When the mission in Libya began, the President was clear that it would be measured in days and not weeks. Well, NATO has told us how many days. Apparently, about 90.
NATO has planned for a three-month no-fly operation over Libya, but could make it longer or shorter if necessary, an alliance official said on Friday of a mission that is due to start early next week.
The U.N.-mandated no-fly mission, approved by NATO states on Thursday, will involve dozens of planes from the 28-nation military alliance.
NATO spokeswoman Oana Lungescu said the alliance would decide “in coming days” whether to broaden its role to take over full command of military operations, including ground strikes to protect civilians, from a coalition led by France, the United States and Britain, which began air strikes almost a week ago.
In the meantime, she said, “the coalition operation will continue to put pressure on the Libyan regime.”
I mean, sure, you could call it three months, but it’s supposed to be measured in days, so I’m going with 90.
So far, 10 NATO members will fly planes in the mission, as well as two Arab members of the broader coalition, Qatar and the UAE. Canadian General Charles Bouchard will command the mission, NATO said, although one Group Captain claimed it would actually be U.S. Admiral Samuel Locklear.
More interestingly, despite the multiple assurances that NATO would take command of the mission, the talks are ongoing. “There have been differences of opinion about whether attacks on ground troops should form part of the action,” according to the BBC, suggesting that the scope of the mission has not even been determined. Steven Lee Myers and David Kirkpatrick have more on the divisions among coalition partners over the endgame for the mission and the exit strategy. Some have called for regime change but not within the military action, others have officially recognized the Libyan rebels as the representatives of the country, still others have called bombing of Gadhafi compounds fair game.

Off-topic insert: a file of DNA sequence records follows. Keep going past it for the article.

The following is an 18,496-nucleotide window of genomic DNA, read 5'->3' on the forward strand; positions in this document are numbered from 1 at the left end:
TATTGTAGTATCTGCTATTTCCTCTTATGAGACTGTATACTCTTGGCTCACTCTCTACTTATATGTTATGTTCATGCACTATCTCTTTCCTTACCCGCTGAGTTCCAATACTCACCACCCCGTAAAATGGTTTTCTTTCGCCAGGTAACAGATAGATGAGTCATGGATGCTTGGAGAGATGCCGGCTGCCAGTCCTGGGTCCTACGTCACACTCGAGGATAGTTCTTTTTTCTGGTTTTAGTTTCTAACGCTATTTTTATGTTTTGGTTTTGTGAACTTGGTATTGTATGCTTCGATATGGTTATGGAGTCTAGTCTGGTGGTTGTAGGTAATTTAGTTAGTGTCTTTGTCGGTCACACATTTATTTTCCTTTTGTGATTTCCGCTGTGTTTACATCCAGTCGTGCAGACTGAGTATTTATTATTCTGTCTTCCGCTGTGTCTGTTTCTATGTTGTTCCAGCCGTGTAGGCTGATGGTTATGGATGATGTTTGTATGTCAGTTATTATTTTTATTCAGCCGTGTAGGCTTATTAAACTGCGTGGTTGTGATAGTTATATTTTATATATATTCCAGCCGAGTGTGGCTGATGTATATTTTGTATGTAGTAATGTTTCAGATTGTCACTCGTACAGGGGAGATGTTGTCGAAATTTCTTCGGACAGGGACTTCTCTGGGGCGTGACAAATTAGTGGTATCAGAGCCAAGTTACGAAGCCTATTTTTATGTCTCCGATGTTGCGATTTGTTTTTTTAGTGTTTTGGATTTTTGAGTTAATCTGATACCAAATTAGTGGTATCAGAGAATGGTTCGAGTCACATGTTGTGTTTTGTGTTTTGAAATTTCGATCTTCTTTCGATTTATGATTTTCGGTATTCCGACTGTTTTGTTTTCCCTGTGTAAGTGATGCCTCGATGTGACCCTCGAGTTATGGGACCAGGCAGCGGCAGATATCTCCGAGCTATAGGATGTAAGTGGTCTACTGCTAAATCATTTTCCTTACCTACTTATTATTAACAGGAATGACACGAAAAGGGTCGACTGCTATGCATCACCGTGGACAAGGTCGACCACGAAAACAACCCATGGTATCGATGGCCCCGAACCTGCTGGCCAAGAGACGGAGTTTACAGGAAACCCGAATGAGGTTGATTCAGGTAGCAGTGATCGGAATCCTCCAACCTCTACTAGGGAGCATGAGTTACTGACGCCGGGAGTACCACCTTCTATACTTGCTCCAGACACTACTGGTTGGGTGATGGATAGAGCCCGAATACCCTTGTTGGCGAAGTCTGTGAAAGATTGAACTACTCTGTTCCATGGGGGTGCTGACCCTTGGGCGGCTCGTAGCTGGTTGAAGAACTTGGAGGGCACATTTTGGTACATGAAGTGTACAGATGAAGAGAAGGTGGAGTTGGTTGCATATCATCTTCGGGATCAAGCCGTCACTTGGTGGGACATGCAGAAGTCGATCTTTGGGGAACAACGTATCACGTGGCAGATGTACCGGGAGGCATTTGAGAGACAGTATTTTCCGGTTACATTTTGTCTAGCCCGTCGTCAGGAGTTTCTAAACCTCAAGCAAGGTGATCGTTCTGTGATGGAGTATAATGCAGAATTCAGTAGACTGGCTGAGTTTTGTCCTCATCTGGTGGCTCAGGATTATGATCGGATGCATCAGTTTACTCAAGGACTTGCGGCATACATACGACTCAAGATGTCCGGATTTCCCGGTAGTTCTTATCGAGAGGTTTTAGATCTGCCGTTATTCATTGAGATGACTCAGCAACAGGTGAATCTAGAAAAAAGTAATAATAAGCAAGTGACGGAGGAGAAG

The best hope is some kind of negotiated settlement where Gadhafi exits and a transitional government takes over, and there have been some indications toward that end. But with the situation on the ground stalemated, I’m not at all optimistic of that possibility. [cont’d.] I also agree with Matt Yglesias that bombing a country leads to an overthrow of a government by its generals is mostly a chimera.
I understand that some very respected people have lauded the UN-mandated no-fly zone as preventing a massacre in Benghazi. But I wonder if they can explain how this can end well and a strategy for getting there.
On a related note, read Nancy Youssef on the Libyan rebels, and the troubles among them.